Edison Middle School
-- Dec. 20, 2007—A 12-year-old student and a 13-year-old student scuffled in the lunchroom after insults were exchanged. The incident apparently started when a third student, a 13-year-old, insulted the Gangster Disciples’ colors. The third student apparently was a Bloods member. The third student previously had been disciplined by school authorities for stating and writing his gang affiliation. The 12-year-old and the third student were referred to juvenile authorities on disorderly conduct charges.
-- April 14 and 16, 2008—A 13-year-old student reportedly was pushed and punched by a seventh-grader believed to be a member of Latin Kings on two occasions after school. The victim said other students had videotaped the assaults with their cell phones.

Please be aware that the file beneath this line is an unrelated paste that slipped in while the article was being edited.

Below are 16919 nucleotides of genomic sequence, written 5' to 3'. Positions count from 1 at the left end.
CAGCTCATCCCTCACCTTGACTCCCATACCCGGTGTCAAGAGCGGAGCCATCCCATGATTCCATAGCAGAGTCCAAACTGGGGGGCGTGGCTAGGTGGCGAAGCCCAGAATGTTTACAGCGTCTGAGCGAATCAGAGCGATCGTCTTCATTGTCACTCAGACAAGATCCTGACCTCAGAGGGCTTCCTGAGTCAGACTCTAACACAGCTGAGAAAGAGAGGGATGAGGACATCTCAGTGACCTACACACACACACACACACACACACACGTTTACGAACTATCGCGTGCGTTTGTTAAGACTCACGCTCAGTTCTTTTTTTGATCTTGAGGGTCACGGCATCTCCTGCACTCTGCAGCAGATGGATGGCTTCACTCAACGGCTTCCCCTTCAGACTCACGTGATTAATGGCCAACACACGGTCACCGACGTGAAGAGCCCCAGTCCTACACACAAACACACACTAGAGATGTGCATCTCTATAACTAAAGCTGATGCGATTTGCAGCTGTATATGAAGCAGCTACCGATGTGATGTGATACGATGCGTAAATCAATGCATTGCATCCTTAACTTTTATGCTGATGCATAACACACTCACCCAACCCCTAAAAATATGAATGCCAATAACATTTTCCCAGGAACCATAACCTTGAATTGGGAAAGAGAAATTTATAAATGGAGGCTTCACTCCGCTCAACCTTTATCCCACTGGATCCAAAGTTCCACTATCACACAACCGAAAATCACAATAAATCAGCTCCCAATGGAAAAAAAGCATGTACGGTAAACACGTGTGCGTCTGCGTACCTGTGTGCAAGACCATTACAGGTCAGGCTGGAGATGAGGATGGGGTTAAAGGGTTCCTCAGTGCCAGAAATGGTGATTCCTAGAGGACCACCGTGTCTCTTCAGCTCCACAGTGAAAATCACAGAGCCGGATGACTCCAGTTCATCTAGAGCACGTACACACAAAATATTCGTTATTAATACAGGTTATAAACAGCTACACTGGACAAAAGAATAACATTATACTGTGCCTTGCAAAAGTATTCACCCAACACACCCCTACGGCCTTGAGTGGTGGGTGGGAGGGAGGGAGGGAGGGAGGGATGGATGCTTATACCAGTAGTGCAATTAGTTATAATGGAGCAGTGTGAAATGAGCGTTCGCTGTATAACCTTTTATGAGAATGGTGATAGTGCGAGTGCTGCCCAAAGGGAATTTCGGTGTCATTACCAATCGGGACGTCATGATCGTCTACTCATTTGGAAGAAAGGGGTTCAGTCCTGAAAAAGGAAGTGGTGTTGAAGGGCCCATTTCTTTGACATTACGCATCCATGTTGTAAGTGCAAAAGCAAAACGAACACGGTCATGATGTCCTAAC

In the first fight, the victim said two girls were supposed to be fighting after school, and some boys apparently were also going to fight, and the victim told the boys that he would try to stop them from hitting the girls. Apparently, this was taken as a threat by the boy who later assaulted the victim.
The case remains under investigation.
Parker High School
-- Feb. 26, 2007—Four or five students, ages 16 and 17, were expelled after a fight in a hallway. Teachers trying to break up the fight were largely ignored, and some received inadvertent blows from the fighters. The fight lasted less than one minute. The conflict started earlier in the day when one student said another was “mean-mugging,” or staring angrily, at him. The two students appear to have gang affiliations, one with Latin Kings and one with the Bloods, but police initially were uncertain if the incident was gang-related.
-- March 14, 2008—Gang graffiti found on sidewalk known as “the path,” which leads from Parker to Waveland Road. This apparently was part of a rash of Latin King graffiti incidents in that part of the city.